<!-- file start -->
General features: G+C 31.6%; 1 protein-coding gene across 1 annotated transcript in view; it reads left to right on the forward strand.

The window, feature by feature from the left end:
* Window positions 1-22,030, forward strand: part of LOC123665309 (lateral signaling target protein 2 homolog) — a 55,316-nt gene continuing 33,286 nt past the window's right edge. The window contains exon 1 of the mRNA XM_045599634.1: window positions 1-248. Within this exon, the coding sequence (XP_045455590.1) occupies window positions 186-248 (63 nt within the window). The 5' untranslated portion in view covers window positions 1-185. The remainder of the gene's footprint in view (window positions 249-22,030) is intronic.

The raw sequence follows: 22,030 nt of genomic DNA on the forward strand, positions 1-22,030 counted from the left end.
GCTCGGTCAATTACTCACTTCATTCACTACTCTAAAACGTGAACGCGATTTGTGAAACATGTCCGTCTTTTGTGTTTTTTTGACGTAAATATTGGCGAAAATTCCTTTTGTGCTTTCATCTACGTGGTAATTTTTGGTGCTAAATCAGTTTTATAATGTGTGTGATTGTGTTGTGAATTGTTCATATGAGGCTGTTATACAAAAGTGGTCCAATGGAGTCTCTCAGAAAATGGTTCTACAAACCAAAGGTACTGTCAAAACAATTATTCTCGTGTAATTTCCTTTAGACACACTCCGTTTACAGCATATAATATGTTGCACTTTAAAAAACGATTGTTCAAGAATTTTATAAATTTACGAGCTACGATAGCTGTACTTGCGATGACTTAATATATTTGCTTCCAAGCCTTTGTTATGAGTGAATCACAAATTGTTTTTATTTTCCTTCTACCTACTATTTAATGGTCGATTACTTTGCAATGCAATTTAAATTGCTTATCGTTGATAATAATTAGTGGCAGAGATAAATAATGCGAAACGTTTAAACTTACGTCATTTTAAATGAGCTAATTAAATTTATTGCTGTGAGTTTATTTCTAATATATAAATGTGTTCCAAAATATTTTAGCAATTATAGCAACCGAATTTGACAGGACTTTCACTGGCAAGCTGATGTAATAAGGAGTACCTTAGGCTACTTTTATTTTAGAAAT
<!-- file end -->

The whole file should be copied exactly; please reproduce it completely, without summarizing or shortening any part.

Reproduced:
General features: G+C 31.6%; 1 protein-coding gene across 1 annotated transcript in view; it reads left to right on the forward strand.

The window, feature by feature from the left end:
* Window positions 1-22,030, forward strand: part of LOC123665309 (lateral signaling target protein 2 homolog) — a 55,316-nt gene continuing 33,286 nt past the window's right edge. The window contains exon 1 of the mRNA XM_045599634.1: window positions 1-248. Within this exon, the coding sequence (XP_045455590.1) occupies window positions 186-248 (63 nt within the window). The 5' untranslated portion in view covers window positions 1-185. The remainder of the gene's footprint in view (window positions 249-22,030) is intronic.

The raw sequence follows: 22,030 nt of genomic DNA on the forward strand, positions 1-22,030 counted from the left end.
GCTCGGTCAATTACTCACTTCATTCACTACTCTAAAACGTGAACGCGATTTGTGAAACATGTCCGTCTTTTGTGTTTTTTTGACGTAAATATTGGCGAAAATTCCTTTTGTGCTTTCATCTACGTGGTAATTTTTGGTGCTAAATCAGTTTTATAATGTGTGTGATTGTGTTGTGAATTGTTCATATGAGGCTGTTATACAAAAGTGGTCCAATGGAGTCTCTCAGAAAATGGTTCTACAAACCAAAGGTACTGTCAAAACAATTATTCTCGTGTAATTTCCTTTAGACACACTCCGTTTACAGCATATAATATGTTGCACTTTAAAAAACGATTGTTCAAGAATTTTATAAATTTACGAGCTACGATAGCTGTACTTGCGATGACTTAATATATTTGCTTCCAAGCCTTTGTTATGAGTGAATCACAAATTGTTTTTATTTTCCTTCTACCTACTATTTAATGGTCGATTACTTTGCAATGCAATTTAAATTGCTTATCGTTGATAATAATTAGTGGCAGAGATAAATAATGCGAAACGTTTAAACTTACGTCATTTTAAATGAGCTAATTAAATTTATTGCTGTGAGTTTATTTCTAATATATAAATGTGTTCCAAAATATTTTAGCAATTATAGCAACCGAATTTGACAGGACTTTCACTGGCAAGCTGATGTAATAAGGAGTACCTTAGGCTACTTTTATTTTAGAAAT